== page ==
So the in-law gave them the wrong timing, to give his side a comfortable margin of error. (Doesn’t sound terribly angelic, if you ask me). So, we’re left with one of two conclusions. Either Ashraf Marwan was playing them all along or, he was a genuine traitor (for whatever reason) and the Egyptians found out about it and fed him wrong information, in an effort at damage control. And it paid off since no pre-emptive airstrike was launched by the Israelis to abort Egyptian plans. Either way, he’s no angel and he didn’t save Israel from sure destruction.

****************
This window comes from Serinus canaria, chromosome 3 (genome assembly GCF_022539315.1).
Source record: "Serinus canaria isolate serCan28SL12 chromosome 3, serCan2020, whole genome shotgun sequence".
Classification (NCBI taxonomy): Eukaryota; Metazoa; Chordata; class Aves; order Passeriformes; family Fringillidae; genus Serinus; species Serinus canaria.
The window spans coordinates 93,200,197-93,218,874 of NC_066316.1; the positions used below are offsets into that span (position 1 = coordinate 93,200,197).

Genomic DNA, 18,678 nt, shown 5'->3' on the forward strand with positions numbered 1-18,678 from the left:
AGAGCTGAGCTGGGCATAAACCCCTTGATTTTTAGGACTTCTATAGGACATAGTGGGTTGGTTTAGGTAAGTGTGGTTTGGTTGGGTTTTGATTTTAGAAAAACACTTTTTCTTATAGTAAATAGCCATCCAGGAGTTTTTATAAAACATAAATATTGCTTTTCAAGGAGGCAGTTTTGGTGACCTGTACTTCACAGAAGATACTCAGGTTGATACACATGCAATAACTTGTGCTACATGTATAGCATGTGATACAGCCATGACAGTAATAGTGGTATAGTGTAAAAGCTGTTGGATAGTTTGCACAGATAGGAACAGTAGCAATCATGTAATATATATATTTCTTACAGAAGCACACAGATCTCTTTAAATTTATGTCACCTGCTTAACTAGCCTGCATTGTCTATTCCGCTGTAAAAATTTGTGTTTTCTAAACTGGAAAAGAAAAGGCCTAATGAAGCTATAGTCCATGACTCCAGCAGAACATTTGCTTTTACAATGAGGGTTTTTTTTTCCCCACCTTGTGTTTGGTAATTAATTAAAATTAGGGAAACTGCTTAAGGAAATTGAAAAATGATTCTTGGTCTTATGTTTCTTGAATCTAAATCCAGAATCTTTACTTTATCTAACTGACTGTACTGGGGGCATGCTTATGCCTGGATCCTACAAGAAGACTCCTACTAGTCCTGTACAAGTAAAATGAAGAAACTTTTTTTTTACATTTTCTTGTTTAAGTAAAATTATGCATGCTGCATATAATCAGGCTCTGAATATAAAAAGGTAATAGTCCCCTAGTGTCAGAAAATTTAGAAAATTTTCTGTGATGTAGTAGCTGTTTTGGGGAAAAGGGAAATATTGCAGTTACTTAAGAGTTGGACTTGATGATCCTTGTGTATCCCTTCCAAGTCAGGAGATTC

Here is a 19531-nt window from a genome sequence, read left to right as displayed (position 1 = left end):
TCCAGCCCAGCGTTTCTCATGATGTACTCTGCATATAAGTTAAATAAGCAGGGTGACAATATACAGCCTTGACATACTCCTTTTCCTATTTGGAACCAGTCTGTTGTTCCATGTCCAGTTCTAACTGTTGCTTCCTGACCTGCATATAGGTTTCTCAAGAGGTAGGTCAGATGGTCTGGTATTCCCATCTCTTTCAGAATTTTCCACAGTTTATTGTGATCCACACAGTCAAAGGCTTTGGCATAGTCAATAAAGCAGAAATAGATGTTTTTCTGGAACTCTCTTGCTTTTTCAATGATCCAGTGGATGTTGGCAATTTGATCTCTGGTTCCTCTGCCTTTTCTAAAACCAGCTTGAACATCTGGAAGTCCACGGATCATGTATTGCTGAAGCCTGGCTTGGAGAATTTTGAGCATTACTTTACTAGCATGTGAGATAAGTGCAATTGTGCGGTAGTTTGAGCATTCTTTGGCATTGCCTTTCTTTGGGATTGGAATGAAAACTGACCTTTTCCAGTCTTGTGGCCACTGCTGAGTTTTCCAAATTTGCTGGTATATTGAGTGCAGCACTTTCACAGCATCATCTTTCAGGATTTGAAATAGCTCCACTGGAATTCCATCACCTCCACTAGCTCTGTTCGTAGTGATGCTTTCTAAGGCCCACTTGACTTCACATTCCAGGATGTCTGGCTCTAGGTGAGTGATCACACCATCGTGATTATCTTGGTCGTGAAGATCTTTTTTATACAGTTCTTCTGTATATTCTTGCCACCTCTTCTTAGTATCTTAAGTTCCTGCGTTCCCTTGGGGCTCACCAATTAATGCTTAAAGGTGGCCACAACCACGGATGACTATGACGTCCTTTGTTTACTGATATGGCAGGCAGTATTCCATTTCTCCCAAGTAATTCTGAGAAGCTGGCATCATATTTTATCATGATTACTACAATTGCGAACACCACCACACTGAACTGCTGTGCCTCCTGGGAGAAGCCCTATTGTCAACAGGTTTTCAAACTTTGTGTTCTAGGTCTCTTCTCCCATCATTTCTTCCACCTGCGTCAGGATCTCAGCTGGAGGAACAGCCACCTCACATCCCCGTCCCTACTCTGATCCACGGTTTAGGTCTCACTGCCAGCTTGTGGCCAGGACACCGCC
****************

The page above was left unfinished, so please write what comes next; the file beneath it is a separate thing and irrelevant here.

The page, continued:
There never was any sure destruction to begin with. President Sadat told Kissinger that he wasn’t heading towards Israel, and the real Egyptian military plan had Egyptian forces staying within the range of their missile defence shield, not heading towards the mountain passes in Sinai. (The Syrians were given a false plan, to get them onboard, and the Israelis rushed into tank traps set by the Egyptians, having access to the wrong plan. Rumour has it King Hussein leaked it to them from a Syrian source, and he also warned the Israelis that the Syrians were planning a secret attack that October!) And even if Ashraf Marwan was a total agent for the Israelis, on humanitarian pretences, did his revelations prevent the Egyptians from crossing the canal and destroying the Bar Lev line and plug-up the pipes full of napalm-like fuel that was meant to turn the Suez Canal into an inferno?